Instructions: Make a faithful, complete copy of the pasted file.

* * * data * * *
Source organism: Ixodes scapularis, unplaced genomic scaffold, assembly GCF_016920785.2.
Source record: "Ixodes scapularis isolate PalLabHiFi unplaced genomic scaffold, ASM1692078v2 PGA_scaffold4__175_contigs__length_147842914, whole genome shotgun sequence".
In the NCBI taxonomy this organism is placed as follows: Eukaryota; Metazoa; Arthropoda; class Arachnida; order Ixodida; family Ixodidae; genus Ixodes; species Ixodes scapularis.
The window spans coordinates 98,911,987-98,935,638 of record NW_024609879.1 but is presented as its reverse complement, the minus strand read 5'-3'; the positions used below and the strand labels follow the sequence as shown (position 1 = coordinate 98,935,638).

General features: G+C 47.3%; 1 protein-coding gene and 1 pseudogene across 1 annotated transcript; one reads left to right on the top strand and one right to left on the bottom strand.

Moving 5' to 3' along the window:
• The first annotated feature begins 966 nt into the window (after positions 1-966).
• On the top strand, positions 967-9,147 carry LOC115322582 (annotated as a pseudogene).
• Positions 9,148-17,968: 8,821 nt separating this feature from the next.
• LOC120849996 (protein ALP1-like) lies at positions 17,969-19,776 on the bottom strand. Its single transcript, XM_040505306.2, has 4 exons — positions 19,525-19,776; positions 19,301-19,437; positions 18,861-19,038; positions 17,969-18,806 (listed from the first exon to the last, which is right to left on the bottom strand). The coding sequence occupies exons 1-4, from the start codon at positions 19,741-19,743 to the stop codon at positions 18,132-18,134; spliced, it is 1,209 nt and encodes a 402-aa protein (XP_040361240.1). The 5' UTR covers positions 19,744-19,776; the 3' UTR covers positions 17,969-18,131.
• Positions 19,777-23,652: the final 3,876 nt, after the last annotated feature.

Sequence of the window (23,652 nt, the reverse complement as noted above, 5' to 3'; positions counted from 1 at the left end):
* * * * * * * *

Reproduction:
Source organism: Ixodes scapularis, unplaced genomic scaffold, assembly GCF_016920785.2.
Source record: "Ixodes scapularis isolate PalLabHiFi unplaced genomic scaffold, ASM1692078v2 PGA_scaffold4__175_contigs__length_147842914, whole genome shotgun sequence".
In the NCBI taxonomy this organism is placed as follows: Eukaryota; Metazoa; Arthropoda; class Arachnida; order Ixodida; family Ixodidae; genus Ixodes; species Ixodes scapularis.
The window spans coordinates 98,911,987-98,935,638 of record NW_024609879.1 but is presented as its reverse complement, the minus strand read 5'-3'; the positions used below and the strand labels follow the sequence as shown (position 1 = coordinate 98,935,638).

General features: G+C 47.3%; 1 protein-coding gene and 1 pseudogene across 1 annotated transcript; one reads left to right on the top strand and one right to left on the bottom strand.

Moving 5' to 3' along the window:
• The first annotated feature begins 966 nt into the window (after positions 1-966).
• On the top strand, positions 967-9,147 carry LOC115322582 (annotated as a pseudogene).
• Positions 9,148-17,968: 8,821 nt separating this feature from the next.
• LOC120849996 (protein ALP1-like) lies at positions 17,969-19,776 on the bottom strand. Its single transcript, XM_040505306.2, has 4 exons — positions 19,525-19,776; positions 19,301-19,437; positions 18,861-19,038; positions 17,969-18,806 (listed from the first exon to the last, which is right to left on the bottom strand). The coding sequence occupies exons 1-4, from the start codon at positions 19,741-19,743 to the stop codon at positions 18,132-18,134; spliced, it is 1,209 nt and encodes a 402-aa protein (XP_040361240.1). The 5' UTR covers positions 19,744-19,776; the 3' UTR covers positions 17,969-18,131.
• Positions 19,777-23,652: the final 3,876 nt, after the last annotated feature.

Sequence of the window (23,652 nt, the reverse complement as noted above, 5' to 3'; positions counted from 1 at the left end):